Miscellaneous notes:
Biting Through means consuming.

Appended judgments:
When the sun stood at midday, the Divine Husbandman held a market. He caused the people of the earth to come together and collected the wares of the earth. They exchanged these with one another, then returned home, and each thing found its place. Probably he took this from the hexagram of Biting Through.
 
The hexagram is here explained in the light of the meaning of the two trigrams Li and Zhen. Li represents the sun high above, while Zhen represents the turmoil of the market below. The inner structure of the hexagram is by no means as favorable as the outer form might lead one to conclude. It is true that clarity and movement are present, but between them, as opposing elements, there stand the nuclear trigrams Kan, danger, and Gen, Keeping Still - both formed by reason of the one fateful line in the fourth place.


the Judgement:

噬嗑:亨。利用狱。

Biting Through has success.
It is favorable to let justice be administered.



When an obstacle to union arises, energetic biting through brings success. This is true in all situations. Whenever unity cannot be established, the obstruction is due to a talebearer and traitor who is interfering and blocking the way. To prevent permanent injury, vigorous measures must be taken at once. Deliberate obstruction of this sort does not vanish of its own accord. Judgment and punishment are required to deter or obviate it.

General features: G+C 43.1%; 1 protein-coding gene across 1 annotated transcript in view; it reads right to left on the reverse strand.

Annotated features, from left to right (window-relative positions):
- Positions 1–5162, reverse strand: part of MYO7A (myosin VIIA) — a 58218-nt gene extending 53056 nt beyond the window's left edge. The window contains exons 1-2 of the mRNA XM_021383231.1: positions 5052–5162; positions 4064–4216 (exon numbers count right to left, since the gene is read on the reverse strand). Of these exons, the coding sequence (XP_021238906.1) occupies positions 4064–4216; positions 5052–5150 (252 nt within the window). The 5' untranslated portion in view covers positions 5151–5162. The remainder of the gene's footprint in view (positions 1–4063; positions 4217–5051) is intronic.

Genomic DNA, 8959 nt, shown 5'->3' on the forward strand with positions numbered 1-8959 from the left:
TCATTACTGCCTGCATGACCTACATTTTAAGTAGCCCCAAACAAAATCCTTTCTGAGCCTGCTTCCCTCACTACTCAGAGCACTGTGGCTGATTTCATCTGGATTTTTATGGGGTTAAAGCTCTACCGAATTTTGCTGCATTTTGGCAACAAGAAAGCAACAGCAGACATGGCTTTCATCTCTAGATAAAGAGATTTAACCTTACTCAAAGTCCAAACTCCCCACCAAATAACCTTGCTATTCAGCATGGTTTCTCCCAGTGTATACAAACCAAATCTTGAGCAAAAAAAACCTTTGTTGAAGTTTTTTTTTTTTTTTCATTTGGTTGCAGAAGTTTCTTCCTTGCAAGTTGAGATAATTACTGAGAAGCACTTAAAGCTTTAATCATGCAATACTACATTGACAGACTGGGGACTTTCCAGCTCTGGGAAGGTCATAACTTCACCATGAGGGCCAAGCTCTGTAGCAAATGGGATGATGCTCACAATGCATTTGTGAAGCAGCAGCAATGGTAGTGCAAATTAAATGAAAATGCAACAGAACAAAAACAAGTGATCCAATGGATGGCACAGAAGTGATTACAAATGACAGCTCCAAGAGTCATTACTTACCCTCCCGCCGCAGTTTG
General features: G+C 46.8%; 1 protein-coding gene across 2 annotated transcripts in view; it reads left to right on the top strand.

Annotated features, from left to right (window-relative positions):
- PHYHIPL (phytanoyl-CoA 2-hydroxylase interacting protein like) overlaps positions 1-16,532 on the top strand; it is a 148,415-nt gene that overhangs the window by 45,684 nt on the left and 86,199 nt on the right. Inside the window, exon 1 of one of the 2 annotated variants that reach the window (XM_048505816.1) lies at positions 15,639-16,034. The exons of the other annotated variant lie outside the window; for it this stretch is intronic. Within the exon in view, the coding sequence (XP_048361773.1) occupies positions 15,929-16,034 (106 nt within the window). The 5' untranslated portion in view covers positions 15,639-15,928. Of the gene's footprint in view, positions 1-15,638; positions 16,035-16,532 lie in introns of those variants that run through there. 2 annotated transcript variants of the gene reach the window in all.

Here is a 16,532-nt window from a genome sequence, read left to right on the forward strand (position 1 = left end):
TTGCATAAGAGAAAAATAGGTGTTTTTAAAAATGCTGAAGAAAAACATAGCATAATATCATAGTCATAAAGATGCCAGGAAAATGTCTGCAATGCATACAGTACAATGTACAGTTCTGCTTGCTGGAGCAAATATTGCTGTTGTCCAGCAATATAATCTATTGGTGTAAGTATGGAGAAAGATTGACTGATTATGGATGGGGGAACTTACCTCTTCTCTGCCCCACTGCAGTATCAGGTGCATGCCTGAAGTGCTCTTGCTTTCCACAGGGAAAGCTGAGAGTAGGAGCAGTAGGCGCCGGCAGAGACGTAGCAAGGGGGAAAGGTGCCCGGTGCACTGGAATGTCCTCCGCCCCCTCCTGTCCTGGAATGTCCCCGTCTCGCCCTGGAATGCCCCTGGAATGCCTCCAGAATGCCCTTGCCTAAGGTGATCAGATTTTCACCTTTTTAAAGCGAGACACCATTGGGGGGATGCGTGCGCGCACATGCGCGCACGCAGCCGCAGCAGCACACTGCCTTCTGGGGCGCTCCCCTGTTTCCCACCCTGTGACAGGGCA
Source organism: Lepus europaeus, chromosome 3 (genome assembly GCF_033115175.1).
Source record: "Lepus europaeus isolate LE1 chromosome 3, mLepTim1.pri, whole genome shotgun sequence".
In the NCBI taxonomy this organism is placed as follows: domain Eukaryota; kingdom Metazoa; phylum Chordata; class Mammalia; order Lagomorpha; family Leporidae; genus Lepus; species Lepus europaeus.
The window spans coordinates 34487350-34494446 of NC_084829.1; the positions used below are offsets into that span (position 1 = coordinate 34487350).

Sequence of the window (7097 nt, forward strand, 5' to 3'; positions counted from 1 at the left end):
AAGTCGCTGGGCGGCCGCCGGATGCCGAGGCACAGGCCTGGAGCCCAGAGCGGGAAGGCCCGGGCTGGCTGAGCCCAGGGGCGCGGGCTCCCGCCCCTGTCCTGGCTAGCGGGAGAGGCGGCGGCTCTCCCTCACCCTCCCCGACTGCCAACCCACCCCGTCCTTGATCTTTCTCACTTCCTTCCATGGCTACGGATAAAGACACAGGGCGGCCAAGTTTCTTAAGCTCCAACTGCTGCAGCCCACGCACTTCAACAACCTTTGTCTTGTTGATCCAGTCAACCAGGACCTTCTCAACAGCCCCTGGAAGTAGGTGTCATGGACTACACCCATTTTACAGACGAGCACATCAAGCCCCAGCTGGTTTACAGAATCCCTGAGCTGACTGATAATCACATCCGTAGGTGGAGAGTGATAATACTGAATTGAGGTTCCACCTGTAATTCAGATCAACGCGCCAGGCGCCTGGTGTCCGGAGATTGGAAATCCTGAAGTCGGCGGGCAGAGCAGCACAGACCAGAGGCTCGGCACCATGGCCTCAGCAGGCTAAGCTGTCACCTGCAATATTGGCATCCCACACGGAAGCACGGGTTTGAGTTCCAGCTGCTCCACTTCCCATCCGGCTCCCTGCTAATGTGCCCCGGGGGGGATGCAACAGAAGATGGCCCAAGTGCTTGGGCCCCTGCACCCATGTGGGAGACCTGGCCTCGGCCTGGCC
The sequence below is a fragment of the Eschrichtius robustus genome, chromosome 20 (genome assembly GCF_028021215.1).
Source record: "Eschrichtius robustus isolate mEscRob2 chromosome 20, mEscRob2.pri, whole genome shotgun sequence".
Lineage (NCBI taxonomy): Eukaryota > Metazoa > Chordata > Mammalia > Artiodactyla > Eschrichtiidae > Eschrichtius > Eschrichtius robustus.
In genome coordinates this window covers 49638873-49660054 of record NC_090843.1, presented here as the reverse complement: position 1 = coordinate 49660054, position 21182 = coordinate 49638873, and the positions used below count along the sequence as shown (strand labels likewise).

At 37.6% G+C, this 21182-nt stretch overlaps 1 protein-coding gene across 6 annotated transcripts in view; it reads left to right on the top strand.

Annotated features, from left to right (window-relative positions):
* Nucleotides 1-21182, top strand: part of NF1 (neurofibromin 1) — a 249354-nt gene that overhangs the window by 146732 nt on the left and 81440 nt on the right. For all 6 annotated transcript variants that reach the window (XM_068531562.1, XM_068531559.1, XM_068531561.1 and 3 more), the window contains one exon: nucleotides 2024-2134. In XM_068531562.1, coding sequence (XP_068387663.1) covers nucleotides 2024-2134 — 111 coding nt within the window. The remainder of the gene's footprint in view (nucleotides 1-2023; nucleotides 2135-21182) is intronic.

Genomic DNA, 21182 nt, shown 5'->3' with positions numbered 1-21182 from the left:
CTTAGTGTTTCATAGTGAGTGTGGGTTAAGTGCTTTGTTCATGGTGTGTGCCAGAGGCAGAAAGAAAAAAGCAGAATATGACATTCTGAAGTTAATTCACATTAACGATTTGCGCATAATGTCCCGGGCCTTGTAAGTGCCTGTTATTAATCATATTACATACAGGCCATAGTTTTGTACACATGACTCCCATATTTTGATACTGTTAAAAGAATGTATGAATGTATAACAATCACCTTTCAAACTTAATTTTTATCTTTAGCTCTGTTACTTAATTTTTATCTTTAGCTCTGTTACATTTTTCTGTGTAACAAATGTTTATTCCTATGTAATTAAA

However, it is important to proceed in the right way. The hexagram combines Li, clarity, and Zhen, excitement. Li is yielding, Zhen is hard. Unqualified hardness and excitement would be too violent in meting out punishment; unqualified clarity and gentleness would be too weak. The two together create the just measure. It is of moment that the man who makes the decisions (represented by the fifth line) is gentle by nature, while he commands respect by his conduct in his position.

Commentary on the Decision:

噬嗑:亨。利用狱。颐中有物,曰噬嗑,噬嗑而亨。刚柔分,动而明,雷电合而章。柔得中而上行,虽不当位,利用狱也。

There is something between the corners of the mouth. This is called Biting Through.
“Biting Through, and moreover, success.” For firm and yielding are distinct from each other.
Movement and clarity. Thunder and lightning are united and form lines. The yielding receives the place of honor and goes upward.
Although it is not in the appropriate place, it is favorable to let justice be administered.
 


The name of the hexagram is here explained on the basis of its structure. The top line and the lowest are the jaws. The nine in the fourth place stands between the two as an obstacle to be removed by biting through. This points to the necessity of using force. The firm yang lines and the yielding yin lines are clearly set apart one from the other, without falling asunder. This is the substance of the hexagram. In the same way, innocence and guilt are clearly distinguishable in the eyes of a just judge.
Movement is the attribute of Zhen, clarity that of Li; both tend upwards, thus uniting and forming clearly visible lines. The movements are separate, the coming together occurs in the heavens, whereupon the line of the lightning appears.
The ruler of the hexagram is yielding by nature, a quality desirable in legal proceedings, because it prevents cruelty. However, this yielding quality is compensated by the firmness of the place, hence does not turn into weakness.


the Image:

雷电噬嗑;先王以明罚敕法。

Thunder and lighting:
The image of Biting Through.
Thus the kings of former times made firm the laws
Through clearly defined penalties.